After performing a right hemicolectomy due to cancer of the colon on a 67-year-old female patient, we detected an ingrown ring on her right ring finger. This had continuously penetrated the proximal phalanx from the flexor side after a trauma 3 years previously. Clinically, a residual flexion function was maintained. In the imaging the bone was found to be eroded, the digital arteries shifted, but the continuity of the deep flexor tendon was preserved. © Georg Thieme Verlag KG Stuttgart New York.
Hirschl M.M.,Landesklinikum St. Polten |
Wollmann C.,Landesklinikum St. Polten |
Globits S.,Landesklinikum St. Polten
American Journal of Emergency Medicine | Year: 2011
Objective: Pharmacologic cardioversion of atrial fibrillation (AF) is a reasonable mode of treatment if the arrhythmia is of recent onset. Results concerning the response rates of different drugs, respectively, in daily clinical practice and data with regard to the parameters associated with successful cardioversion are not very prevalent. Methods: Three-hundred seventy-six patients who were admitted to the emergency department with acute AF and a duration of shorter than 48 hours were enrolled into the AF registry. Results: The most effective drugs were flecainide and ibutilide (95% and 76%). Low response rates were observed with amiodarone (36%) and the individual use of digoxin or diltiazem (19% and 18%). Factors associated with a successful cardioversion were a lower blood pressure on admission (P = .002), a shorter time interval between the onset of AF and admission to the ED (P = .003), and adherence to treatment guidelines (P < .0001). Conclusion: The use of flecainide and ibutilide is associated with a much higher rate of cardioversion than other drugs we studied.
Kliegel A.,Landesklinikum St Polten |
Gamper G.,Landesklinikum St Polten |
Mayr H.,Landesklinikum St Polten
European Journal of Emergency Medicine | Year: 2011
This study was undertaken to evaluate the use of therapeutic hypothermia (TH) after cardiac arrest in Lower Austria. A questionnaire was sent to intensive care units (ICUs) in Lower Austria. Methods of inducing and maintaining hypothermia, the practise of rewarming, concomitant therapies and reasons not to cool were documented. Of the 23 ICUs 10 (43%) used TH. Nine (39%) cooled their patients to 32-34°C and one to 34-35°C. Duration of cooling was 24 h (n=8, 35%), 24-48 h (n=1) or 48 h (n=1). For induction of hypothermia, ICUs used cold infusions (n=5, 22%), surface (n=7, 30%) or endovascular cooling (n=6, 26%). The same methods were used during the maintenance period. Reasons not to cool were insufficient staff resources (n=4, 17%), technical complexity of cooling (n=4, 17%) and too little information (n=3, 13%). In conclusion, TH has been poorly implemented in Lower Austria. The reasons for not using hypothermia could possibly be dispelled by education. © 2011 Wolters Kluwer Health | Lippincott Williams & Wilkins.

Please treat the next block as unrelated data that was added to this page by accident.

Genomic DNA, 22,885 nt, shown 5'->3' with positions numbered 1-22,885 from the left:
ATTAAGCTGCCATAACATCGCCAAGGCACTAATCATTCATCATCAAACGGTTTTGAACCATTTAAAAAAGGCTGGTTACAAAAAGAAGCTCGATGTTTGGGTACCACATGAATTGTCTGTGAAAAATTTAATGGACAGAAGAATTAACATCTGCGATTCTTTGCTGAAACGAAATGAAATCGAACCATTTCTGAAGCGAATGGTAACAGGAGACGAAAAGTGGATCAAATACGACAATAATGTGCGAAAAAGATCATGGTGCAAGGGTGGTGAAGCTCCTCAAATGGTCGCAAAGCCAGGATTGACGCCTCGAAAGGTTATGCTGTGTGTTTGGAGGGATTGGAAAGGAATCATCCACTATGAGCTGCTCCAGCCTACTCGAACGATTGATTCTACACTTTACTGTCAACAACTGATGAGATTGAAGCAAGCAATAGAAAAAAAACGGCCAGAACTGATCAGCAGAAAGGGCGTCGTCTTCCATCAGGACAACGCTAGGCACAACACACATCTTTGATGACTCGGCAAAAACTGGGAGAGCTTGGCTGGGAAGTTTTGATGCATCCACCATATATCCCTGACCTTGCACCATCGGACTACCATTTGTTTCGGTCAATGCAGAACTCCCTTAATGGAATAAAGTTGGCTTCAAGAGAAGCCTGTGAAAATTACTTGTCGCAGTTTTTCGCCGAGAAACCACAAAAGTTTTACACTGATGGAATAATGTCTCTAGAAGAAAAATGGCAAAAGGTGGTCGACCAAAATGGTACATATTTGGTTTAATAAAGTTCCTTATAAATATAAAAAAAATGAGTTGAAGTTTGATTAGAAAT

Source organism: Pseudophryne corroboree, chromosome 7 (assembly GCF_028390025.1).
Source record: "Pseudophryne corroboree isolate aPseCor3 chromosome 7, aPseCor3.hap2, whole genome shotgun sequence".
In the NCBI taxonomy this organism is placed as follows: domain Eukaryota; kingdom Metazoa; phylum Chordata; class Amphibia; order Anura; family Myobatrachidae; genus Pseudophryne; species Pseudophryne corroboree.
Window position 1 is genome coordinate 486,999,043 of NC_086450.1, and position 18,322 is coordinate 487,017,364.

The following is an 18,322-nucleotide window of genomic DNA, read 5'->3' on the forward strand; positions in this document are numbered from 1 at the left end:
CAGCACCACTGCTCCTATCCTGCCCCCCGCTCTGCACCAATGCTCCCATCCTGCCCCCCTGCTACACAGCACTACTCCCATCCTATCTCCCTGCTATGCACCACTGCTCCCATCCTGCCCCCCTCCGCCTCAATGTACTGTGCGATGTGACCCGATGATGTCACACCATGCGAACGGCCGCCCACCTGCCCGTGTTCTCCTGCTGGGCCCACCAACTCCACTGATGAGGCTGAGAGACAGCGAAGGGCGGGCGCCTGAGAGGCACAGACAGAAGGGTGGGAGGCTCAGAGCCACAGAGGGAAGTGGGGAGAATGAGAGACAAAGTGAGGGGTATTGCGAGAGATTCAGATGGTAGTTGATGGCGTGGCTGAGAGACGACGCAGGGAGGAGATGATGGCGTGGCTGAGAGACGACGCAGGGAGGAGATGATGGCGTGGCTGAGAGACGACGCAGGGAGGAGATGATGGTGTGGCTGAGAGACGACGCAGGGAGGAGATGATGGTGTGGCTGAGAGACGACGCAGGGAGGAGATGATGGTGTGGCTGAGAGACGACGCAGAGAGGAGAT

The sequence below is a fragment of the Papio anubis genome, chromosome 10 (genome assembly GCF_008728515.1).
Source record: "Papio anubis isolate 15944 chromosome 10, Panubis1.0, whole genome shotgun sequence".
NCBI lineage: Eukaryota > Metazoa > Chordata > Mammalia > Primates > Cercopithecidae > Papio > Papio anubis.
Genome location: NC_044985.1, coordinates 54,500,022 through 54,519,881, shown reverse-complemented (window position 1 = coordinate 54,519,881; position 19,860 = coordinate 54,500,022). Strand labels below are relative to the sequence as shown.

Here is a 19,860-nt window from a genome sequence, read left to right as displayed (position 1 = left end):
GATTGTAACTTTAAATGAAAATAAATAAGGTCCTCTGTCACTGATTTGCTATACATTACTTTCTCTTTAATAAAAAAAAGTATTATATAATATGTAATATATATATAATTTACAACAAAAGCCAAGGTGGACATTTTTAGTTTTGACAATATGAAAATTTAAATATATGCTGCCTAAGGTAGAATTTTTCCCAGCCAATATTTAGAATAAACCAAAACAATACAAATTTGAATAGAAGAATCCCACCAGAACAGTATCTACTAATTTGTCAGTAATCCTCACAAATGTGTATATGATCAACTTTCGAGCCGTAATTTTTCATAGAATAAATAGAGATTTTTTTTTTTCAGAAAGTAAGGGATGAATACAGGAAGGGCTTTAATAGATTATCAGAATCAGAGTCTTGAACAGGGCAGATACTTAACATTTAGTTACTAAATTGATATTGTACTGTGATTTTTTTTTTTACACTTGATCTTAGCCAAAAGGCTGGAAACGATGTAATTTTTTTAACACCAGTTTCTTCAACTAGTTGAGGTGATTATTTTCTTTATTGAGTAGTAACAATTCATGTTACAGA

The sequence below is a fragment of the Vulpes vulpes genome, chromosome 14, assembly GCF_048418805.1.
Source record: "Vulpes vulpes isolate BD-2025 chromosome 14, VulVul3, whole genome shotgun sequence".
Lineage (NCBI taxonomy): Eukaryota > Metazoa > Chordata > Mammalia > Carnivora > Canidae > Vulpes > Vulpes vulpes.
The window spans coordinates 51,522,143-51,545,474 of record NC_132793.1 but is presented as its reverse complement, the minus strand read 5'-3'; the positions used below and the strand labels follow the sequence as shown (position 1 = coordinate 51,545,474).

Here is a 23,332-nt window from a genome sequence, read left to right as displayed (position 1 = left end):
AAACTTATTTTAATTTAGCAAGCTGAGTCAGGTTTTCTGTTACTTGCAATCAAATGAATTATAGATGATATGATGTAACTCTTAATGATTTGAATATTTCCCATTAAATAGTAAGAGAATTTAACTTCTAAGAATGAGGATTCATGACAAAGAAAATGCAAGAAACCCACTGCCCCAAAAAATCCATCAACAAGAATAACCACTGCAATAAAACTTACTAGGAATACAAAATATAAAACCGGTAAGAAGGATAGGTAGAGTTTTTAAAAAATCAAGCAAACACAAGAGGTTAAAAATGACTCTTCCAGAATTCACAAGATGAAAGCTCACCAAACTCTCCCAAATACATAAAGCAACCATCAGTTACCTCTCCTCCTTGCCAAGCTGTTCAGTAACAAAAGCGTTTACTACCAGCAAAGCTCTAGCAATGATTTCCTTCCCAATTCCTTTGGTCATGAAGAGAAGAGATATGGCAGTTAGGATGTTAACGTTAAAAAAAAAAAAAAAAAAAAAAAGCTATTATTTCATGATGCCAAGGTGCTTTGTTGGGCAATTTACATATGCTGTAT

Vitamin K prophylaxis in newborns - Update 2013: Recommendations of the Committee on Nutrition of the Austrian Society of Pediatrics (ÖGKJ) [Vitamin-K-Prophylaxe bei Neugeborenen - Update 2013: Empfehlung der Ernährungskommission der ÖGKJ (Österreichische Gesellschaft für Kinder- und Jugendheilkunde)]
Zwiauer K.,Landesklinikum St. Polten
Monatsschrift fur Kinderheilkunde | Year: 2014
Background: Vitamin K prophylaxis administered to newborns prevents rare but potentially serious and sometimes fatal hemorrhage due to vitamin K deficiency. Recommended vitamin K prophylaxis: For many years in Austria it has been recommended that all newborns should receive vitamin K and the present recommendations update in particular practical issues and questions. For healthy term newborns and orally fed preterm infants vitamin K should be given orally immediately after birth, after 4-6 days and after 4-6 weeks. Preterm infants with a birth weight less than 1,000 g should receive 500 μg vitamin K administered intramuscularly or intravenously after birth, preterm infants with a birth weight between 1,000 and 1,500 g should initially receive 1,000 μg. For both groups it is recommended that afterwards 8-10 μg/kg body weight/day should be administered parenterally. At the age of 4 weeks or prior to discharge all infants should again receive an oral prophylaxis of 2 mg vitamin K. For mothers on medications interfering with vitamin K metabolism (e.g. antiepileptic drugs, oral anticoagulants, antibiotics or antituberculostatics) 20 mg vitamin K is recommended during the final 15-30 days of pregnancy. © 2014 Springer-Verlag Berlin Heidelberg.